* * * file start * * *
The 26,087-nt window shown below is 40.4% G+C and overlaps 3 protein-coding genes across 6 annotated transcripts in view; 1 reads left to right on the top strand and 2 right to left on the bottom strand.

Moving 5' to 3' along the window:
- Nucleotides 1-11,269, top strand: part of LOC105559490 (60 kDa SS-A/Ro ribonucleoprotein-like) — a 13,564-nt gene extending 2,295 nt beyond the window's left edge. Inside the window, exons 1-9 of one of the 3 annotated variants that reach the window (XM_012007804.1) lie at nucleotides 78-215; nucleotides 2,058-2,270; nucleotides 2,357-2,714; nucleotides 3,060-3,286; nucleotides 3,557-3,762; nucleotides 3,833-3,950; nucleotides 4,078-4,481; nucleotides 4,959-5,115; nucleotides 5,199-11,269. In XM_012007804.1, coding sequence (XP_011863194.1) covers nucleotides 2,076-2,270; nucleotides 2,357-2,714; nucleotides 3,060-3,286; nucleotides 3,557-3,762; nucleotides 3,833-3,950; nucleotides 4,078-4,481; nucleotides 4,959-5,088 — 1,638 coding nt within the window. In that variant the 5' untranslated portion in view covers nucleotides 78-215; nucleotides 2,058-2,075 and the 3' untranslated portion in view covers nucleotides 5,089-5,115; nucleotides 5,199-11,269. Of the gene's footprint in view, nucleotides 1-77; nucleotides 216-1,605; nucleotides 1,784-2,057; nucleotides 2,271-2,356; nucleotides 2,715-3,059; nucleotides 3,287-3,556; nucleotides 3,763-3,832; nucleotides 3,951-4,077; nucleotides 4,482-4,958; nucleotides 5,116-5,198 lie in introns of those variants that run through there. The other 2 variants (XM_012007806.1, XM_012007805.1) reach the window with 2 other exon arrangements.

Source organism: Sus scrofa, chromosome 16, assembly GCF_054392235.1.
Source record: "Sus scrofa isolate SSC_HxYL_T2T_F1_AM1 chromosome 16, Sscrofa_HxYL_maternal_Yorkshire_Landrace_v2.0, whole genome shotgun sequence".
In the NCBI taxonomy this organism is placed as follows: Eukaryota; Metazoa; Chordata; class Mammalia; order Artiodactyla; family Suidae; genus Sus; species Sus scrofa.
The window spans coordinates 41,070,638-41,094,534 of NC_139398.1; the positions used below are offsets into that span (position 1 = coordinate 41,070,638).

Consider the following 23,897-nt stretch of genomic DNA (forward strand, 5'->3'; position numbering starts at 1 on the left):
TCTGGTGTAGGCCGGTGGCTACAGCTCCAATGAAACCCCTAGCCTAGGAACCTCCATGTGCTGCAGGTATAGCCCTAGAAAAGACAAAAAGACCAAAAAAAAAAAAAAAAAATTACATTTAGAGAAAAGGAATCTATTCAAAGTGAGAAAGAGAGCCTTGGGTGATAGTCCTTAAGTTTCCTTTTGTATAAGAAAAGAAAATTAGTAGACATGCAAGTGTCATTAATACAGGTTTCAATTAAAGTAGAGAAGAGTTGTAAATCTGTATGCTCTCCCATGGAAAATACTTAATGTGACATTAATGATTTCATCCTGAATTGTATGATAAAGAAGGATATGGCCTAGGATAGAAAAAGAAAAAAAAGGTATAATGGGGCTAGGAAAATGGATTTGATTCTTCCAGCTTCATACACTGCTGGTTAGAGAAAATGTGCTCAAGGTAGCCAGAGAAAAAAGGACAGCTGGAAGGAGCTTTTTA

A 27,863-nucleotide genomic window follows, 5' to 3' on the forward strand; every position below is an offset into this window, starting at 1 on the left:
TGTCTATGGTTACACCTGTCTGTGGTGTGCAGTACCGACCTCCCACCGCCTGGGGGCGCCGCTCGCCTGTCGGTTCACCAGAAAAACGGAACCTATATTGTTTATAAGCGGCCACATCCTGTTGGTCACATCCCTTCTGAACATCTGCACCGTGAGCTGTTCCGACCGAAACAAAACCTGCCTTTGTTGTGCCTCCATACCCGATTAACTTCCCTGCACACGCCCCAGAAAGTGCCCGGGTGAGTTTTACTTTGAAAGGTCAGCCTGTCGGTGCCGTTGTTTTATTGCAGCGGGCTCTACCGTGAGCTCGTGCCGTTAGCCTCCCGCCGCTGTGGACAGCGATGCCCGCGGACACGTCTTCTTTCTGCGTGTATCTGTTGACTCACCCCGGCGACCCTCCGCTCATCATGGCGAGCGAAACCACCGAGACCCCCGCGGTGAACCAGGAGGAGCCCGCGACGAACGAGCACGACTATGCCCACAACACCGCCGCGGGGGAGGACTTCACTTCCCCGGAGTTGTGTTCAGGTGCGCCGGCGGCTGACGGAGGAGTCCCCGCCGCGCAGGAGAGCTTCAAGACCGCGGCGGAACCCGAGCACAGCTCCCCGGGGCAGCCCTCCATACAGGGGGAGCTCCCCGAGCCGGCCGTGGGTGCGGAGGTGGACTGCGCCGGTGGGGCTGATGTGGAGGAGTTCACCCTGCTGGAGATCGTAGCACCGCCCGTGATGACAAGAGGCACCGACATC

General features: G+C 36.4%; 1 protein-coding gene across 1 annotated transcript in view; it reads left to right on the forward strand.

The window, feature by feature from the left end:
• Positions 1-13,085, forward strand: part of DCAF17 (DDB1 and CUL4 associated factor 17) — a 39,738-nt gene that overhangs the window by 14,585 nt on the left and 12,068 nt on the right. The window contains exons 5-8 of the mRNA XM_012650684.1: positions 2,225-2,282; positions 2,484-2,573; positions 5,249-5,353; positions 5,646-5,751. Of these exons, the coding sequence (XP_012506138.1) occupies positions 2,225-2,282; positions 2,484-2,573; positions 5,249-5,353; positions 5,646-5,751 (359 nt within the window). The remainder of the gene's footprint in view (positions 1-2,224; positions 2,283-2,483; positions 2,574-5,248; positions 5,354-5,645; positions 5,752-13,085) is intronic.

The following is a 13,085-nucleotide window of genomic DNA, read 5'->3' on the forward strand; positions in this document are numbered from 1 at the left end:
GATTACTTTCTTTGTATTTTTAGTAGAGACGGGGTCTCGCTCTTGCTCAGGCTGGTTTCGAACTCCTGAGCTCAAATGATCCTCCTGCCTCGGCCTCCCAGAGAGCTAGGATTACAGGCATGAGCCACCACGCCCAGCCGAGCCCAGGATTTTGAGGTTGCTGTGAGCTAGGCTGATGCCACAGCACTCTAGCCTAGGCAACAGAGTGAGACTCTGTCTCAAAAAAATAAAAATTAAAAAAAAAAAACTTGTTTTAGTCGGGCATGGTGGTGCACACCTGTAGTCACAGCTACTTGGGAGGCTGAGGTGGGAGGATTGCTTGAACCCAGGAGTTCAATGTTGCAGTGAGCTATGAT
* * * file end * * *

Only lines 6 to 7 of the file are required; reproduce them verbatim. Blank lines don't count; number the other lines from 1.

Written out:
In the NCBI taxonomy this organism is placed as follows: Eukaryota; Metazoa; Chordata; class Mammalia; order Artiodactyla; family Suidae; genus Sus; species Sus scrofa.
The window spans coordinates 41,070,638-41,094,534 of NC_139398.1; the positions used below are offsets into that span (position 1 = coordinate 41,070,638).